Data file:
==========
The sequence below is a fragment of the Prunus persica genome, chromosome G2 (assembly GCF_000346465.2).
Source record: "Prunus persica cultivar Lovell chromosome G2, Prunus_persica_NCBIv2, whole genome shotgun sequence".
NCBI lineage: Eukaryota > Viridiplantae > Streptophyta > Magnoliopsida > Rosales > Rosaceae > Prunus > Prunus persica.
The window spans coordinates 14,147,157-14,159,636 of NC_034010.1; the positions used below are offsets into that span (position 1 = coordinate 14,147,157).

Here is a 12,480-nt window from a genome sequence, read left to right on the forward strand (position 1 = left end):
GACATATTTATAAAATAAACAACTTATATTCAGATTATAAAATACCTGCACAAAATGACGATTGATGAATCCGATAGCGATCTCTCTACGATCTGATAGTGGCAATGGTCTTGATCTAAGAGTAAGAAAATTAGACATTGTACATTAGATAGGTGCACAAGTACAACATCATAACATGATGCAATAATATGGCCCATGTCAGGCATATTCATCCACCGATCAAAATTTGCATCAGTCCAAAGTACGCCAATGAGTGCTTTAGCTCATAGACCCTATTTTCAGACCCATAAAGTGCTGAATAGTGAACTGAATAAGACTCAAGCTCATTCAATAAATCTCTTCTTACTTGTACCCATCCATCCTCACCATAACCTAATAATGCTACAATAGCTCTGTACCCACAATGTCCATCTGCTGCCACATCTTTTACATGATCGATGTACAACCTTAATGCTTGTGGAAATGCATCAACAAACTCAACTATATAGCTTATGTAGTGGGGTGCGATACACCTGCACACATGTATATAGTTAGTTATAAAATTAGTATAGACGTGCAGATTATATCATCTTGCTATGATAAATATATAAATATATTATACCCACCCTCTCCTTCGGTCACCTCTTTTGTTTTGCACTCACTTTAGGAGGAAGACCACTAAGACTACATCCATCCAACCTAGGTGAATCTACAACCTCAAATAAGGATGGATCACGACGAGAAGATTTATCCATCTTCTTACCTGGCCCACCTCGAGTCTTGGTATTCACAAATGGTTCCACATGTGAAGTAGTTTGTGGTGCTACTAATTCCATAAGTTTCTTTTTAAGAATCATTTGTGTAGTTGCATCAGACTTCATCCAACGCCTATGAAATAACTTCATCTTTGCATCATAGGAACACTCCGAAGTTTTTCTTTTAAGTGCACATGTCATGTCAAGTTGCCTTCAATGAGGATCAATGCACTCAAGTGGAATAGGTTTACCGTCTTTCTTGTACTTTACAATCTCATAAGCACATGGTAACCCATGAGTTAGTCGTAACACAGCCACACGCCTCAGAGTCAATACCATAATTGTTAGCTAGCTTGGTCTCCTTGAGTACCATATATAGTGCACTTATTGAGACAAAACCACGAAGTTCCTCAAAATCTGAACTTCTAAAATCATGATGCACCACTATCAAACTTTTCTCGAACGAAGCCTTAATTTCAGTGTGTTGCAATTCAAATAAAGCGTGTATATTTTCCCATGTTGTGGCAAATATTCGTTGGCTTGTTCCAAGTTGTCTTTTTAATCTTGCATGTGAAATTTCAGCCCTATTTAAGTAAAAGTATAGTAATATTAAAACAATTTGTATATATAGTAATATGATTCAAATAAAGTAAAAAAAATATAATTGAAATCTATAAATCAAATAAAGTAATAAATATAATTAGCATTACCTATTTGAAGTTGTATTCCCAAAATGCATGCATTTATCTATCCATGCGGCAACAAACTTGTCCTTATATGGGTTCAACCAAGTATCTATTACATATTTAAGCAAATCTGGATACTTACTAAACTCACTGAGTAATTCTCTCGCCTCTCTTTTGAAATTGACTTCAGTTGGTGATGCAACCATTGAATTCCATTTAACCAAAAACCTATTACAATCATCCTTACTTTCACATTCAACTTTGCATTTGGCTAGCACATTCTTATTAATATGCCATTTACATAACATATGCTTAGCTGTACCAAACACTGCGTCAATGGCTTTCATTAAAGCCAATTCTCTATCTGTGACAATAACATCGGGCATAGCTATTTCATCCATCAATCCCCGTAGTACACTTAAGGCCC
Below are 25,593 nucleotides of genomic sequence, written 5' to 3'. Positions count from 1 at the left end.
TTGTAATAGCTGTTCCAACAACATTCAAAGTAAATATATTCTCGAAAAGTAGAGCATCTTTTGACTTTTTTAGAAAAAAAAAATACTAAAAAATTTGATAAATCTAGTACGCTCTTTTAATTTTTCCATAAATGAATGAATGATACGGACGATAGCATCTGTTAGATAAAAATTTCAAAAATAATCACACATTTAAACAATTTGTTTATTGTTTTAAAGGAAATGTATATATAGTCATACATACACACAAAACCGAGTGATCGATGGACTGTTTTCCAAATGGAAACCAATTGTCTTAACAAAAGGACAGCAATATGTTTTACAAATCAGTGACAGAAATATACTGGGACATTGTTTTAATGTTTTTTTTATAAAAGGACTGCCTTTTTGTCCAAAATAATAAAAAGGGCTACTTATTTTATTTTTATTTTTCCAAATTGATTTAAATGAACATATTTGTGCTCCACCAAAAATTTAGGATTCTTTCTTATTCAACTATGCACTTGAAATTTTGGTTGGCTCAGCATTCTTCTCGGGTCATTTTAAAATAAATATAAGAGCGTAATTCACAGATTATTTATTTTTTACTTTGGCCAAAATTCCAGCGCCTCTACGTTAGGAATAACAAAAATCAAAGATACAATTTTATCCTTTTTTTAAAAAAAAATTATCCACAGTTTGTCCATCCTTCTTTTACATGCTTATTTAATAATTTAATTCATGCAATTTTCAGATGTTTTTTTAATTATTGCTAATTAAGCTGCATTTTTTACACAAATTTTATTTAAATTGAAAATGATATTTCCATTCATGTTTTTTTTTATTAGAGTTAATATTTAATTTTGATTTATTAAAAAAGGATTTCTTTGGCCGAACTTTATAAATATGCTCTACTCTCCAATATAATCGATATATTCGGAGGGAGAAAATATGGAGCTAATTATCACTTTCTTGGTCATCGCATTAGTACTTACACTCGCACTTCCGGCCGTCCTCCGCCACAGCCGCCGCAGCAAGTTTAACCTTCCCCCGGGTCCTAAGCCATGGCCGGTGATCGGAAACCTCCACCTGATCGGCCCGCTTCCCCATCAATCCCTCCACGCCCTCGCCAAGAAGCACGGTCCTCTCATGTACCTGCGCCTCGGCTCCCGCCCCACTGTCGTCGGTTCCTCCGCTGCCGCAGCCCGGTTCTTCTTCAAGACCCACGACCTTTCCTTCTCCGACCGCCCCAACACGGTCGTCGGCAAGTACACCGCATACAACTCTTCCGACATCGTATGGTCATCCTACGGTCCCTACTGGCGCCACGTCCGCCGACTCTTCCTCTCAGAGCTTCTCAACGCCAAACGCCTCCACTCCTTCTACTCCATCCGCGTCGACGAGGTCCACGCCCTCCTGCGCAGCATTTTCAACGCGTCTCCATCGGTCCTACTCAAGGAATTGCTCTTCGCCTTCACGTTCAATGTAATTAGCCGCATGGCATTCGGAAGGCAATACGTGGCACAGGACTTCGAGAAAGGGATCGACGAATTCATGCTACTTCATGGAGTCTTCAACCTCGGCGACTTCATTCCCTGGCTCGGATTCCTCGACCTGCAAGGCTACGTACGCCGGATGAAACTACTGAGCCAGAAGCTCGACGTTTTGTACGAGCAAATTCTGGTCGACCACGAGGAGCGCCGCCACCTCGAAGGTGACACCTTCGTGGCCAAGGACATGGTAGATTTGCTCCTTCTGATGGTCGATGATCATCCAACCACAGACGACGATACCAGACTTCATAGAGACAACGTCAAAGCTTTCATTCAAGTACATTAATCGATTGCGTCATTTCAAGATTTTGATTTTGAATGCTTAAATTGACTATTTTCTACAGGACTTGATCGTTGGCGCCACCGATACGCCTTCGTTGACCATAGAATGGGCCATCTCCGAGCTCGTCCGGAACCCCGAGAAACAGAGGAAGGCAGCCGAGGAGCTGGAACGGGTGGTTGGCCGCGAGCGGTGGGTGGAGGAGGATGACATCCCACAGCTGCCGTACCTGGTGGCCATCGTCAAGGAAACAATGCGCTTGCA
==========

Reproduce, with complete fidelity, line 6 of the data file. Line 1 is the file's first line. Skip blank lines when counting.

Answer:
GACATATTTATAAAATAAACAACTTATATTCAGATTATAAAATACCTGCACAAAATGACGATTGATGAATCCGATAGCGATCTCTCTACGATCTGATAGTGGCAATGGTCTTGATCTAAGAGTAAGAAAATTAGACATTGTACATTAGATAGGTGCACAAGTACAACATCATAACATGATGCAATAATATGGCCCATGTCAGGCATATTCATCCACCGATCAAAATTTGCATCAGTCCAAAGTACGCCAATGAGTGCTTTAGCTCATAGACCCTATTTTCAGACCCATAAAGTGCTGAATAGTGAACTGAATAAGACTCAAGCTCATTCAATAAATCTCTTCTTACTTGTACCCATCCATCCTCACCATAACCTAATAATGCTACAATAGCTCTGTACCCACAATGTCCATCTGCTGCCACATCTTTTACATGATCGATGTACAACCTTAATGCTTGTGGAAATGCATCAACAAACTCAACTATATAGCTTATGTAGTGGGGTGCGATACACCTGCACACATGTATATAGTTAGTTATAAAATTAGTATAGACGTGCAGATTATATCATCTTGCTATGATAAATATATAAATATATTATACCCACCCTCTCCTTCGGTCACCTCTTTTGTTTTGCACTCACTTTAGGAGGAAGACCACTAAGACTACATCCATCCAACCTAGGTGAATCTACAACCTCAAATAAGGATGGATCACGACGAGAAGATTTATCCATCTTCTTACCTGGCCCACCTCGAGTCTTGGTATTCACAAATGGTTCCACATGTGAAGTAGTTTGTGGTGCTACTAATTCCATAAGTTTCTTTTTAAGAATCATTTGTGTAGTTGCATCAGACTTCATCCAACGCCTATGAAATAACTTCATCTTTGCATCATAGGAACACTCCGAAGTTTTTCTTTTAAGTGCACATGTCATGTCAAGTTGCCTTCAATGAGGATCAATGCACTCAAGTGGAATAGGTTTACCGTCTTTCTTGTACTTTACAATCTCATAAGCACATGGTAACCCATGAGTTAGTCGTAACACAGCCACACGCCTCAGAGTCAATACCATAATTGTTAGCTAGCTTGGTCTCCTTGAGTACCATATATAGTGCACTTATTGAGACAAAACCACGAAGTTCCTCAAAATCTGAACTTCTAAAATCATGATGCACCACTATCAAACTTTTCTCGAACGAAGCCTTAATTTCAGTGTGTTGCAATTCAAATAAAGCGTGTATATTTTCCCATGTTGTGGCAAATATTCGTTGGCTTGTTCCAAGTTGTCTTTTTAATCTTGCATGTGAAATTTCAGCCCTATTTAAGTAAAAGTATAGTAATATTAAAACAATTTGTATATATAGTAATATGATTCAAATAAAGTAAAAAAAATATAATTGAAATCTATAAATCAAATAAAGTAATAAATATAATTAGCATTACCTATTTGAAGTTGTATTCCCAAAATGCATGCATTTATCTATCCATGCGGCAACAAACTTGTCCTTATATGGGTTCAACCAAGTATCTATTACATATTTAAGCAAATCTGGATACTTACTAAACTCACTGAGTAATTCTCTCGCCTCTCTTTTGAAATTGACTTCAGTTGGTGATGCAACCATTGAATTCCATTTAACCAAAAACCTATTACAATCATCCTTACTTTCACATTCAACTTTGCATTTGGCTAGCACATTCTTATTAATATGCCATTTACATAACATATGCTTAGCTGTACCAAACACTGCGTCAATGGCTTTCATTAAAGCCAATTCTCTATCTGTGACAATAACATCGGGCATAGCTATTTCATCCATCAATCCCCGTAGTACACTTAAGGCCC